[Nfbk] FW: [Chapter-presidents] AP: Judge says no quick ruling on Google bookplans

Cathy cathyj at iglou.com
Sun Feb 21 20:27:32 UTC 2010

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Subject: [Chapter-presidents] AP: Judge says no quick ruling on Google

Judge says no quick ruling on Google book plans

By LARRY NEUMEISTER (AP) – 21 hours ago

NEW YORK ­ Supporters of Google's effort to create the world's largest
digital library Internet told a federal judge Thursday that it would benefit

Marc Maurer, president of the National Federation of the Blind, said the
audio capabilities of Google's system "will give us access to 10 million

One of the opponents ­ which include authors, foreign governments, corporate
rivals and even the U.S. Department of Justice ­ countered at a packed court
hearing in Manhattan that Google's plans were more about commerce, not
access to books.

"It's not going to be a great library, it's going to be a good store," said
Sarah Canzoneri, a member of the Children's Book Guild and plaintiff in a
lawsuit by authors and publishers.

U.S. District Judge Denny Chin already has read more than 500 submissions
about a $125 million settlement aimed at ending a pair of 2005 lawsuits that
tried to stop Google from scanning books into a gigantic online database.

On Thursday, he was hearing statements from interested parties before
deciding whether changes made to a deal first announced in October 2008 are
sufficient to withstand constitutional scrutiny.

"To end the suspense, I'm not going to rule today," he said at the start.
"There is just too much to digest."

He added, "Voluminous materials have been submitted. There is a lot of
repetition. Some of the submissions even quote other submissions."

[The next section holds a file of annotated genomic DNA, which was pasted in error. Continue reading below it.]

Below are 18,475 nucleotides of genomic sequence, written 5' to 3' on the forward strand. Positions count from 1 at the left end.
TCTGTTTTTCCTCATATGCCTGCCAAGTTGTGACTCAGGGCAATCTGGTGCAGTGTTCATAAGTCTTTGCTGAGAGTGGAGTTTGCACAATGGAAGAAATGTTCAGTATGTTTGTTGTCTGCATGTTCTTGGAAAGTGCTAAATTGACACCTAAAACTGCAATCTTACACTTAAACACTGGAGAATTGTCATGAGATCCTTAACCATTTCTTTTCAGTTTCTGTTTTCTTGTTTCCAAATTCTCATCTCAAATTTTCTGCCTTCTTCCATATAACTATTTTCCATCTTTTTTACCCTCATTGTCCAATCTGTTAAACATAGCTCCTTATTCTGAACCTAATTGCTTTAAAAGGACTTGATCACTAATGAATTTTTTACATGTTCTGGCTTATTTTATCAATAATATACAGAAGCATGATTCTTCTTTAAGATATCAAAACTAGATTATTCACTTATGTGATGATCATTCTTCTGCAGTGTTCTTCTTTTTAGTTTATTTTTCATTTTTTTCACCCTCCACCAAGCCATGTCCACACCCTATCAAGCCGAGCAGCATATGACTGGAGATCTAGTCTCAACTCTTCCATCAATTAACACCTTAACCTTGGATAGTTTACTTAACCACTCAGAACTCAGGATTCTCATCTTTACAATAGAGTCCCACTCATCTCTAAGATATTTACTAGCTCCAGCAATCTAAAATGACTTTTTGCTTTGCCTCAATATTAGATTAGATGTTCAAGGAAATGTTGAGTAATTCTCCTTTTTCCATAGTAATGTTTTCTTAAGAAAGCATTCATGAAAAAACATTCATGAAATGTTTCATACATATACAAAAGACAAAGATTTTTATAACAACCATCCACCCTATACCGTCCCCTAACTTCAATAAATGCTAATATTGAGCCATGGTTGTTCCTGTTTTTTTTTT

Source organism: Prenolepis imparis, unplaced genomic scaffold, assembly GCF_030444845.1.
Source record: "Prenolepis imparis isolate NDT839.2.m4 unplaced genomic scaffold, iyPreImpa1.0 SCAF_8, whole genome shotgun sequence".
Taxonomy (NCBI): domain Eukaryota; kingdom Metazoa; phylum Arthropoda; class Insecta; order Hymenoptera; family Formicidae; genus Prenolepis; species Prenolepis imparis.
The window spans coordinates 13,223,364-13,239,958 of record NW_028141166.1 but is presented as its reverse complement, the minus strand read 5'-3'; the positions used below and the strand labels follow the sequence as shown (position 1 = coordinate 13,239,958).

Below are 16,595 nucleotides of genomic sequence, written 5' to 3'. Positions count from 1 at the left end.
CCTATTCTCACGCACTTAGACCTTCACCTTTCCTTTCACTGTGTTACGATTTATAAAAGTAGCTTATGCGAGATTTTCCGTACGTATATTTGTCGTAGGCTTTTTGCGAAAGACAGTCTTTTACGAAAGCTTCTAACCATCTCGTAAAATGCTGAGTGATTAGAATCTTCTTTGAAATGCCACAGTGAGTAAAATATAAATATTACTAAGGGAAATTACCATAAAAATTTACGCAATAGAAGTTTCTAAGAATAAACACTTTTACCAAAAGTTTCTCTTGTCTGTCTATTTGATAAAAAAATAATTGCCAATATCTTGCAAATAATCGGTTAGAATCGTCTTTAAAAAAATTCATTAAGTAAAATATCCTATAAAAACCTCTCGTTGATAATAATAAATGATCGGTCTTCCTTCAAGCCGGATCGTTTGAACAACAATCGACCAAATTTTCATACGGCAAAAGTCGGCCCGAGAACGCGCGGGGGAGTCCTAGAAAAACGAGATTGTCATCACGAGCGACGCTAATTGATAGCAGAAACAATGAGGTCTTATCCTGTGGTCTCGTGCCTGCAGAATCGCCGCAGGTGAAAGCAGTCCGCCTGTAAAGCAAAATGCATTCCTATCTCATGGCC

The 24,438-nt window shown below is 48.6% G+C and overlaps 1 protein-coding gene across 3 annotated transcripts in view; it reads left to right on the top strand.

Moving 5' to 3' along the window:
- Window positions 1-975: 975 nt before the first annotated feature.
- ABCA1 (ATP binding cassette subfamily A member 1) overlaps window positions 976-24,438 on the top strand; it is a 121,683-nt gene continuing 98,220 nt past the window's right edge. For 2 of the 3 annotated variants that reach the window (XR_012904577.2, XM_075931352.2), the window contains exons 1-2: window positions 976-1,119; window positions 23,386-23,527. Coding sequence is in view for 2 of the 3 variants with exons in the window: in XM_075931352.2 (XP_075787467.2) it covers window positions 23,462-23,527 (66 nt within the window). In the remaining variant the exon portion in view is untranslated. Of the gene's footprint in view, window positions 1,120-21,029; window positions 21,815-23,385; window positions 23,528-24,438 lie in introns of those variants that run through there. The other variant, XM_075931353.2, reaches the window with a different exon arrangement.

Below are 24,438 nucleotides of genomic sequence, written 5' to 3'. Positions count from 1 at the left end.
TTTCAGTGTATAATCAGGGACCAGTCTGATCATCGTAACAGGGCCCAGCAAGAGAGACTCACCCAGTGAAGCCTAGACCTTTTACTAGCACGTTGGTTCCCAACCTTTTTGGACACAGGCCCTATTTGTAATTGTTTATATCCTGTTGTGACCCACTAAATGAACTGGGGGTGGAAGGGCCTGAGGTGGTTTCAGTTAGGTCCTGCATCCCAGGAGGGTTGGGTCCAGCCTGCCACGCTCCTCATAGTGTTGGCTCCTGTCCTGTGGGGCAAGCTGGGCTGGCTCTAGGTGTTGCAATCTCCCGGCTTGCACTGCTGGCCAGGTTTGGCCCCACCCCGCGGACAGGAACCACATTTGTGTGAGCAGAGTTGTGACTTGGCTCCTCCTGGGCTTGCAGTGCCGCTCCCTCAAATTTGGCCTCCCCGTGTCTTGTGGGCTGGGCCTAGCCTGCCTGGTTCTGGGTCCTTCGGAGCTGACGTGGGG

In court papers submitted last week, Google Inc., which is based in
<?xml:namespace prefix = st1 ns =
"urn:schemas-microsoft-com:office:smarttags" />Mountain View, Calif.,
defended its deal with authors by saying its digital library lives up to the
purpose of copyright law, which is to create and distribute expressive

"No one seriously disputes that approval of the settlement will open the
virtual doors to the greatest library in history, without costing authors a
dime they now receive or are likely to receive if the settlement is not
approved," Google said.

The Department of Justice said Google and the plaintiffs have made
substantial improvements to the original settlement, but it said
"substantial issues remain."

It said the new deal raised antitrust concerns and suffered from the same
core issue as the original agreement because it establishes forward-looking
business arrangements that "confer significant and possibly anticompetitive
advantages on a single entity ­ Google."

Still, the Department of Justice said it believes an approvable settlement
may be achievable, perhaps by requiring rights holders to opt in to the

France and Germany, which oppose the settlement, noted they support a
European book-scanning project, Europeana, because it is in compliance with
their laws and requires permission from copyright holders before books are

Obtaining permission beforehand is what Amazon.com Inc. said it did when it
engaged in a similar book-scanning project. Amazon's lawyers oppose the
Google settlement and have asked to address the court. Other Google rivals
including Microsoft Corp. and Yahoo Inc. also oppose it.

Among authors opposing the deal are folk singer Arlo Guthrie and writer
Catherine Ryan Hyde, whose novel "Pay it Forward" was adapted and released
as a movie.

"While I believe that the proposed Google Books Settlement has the potential
to provide authors with additional exposure and perhaps additional sources
of revenue for their works," Hyde wrote, "I continue to believe that the
proposed settlement as amended remains critically flawed and is unfair to
authors in a number of crucial respects."

Lawyers for the plaintiffs who brought the 2005 lawsuits defended the
settlement. Their submission to the judge said there were relatively few
complaints, considering the ambitious plan to digitize all the world's
books, and that many opponents "advance competitive and other parochial
self-interests" that conflict with the broader interests of the publishing

Copyright © 2010 The Associated Press. All rights reserved.

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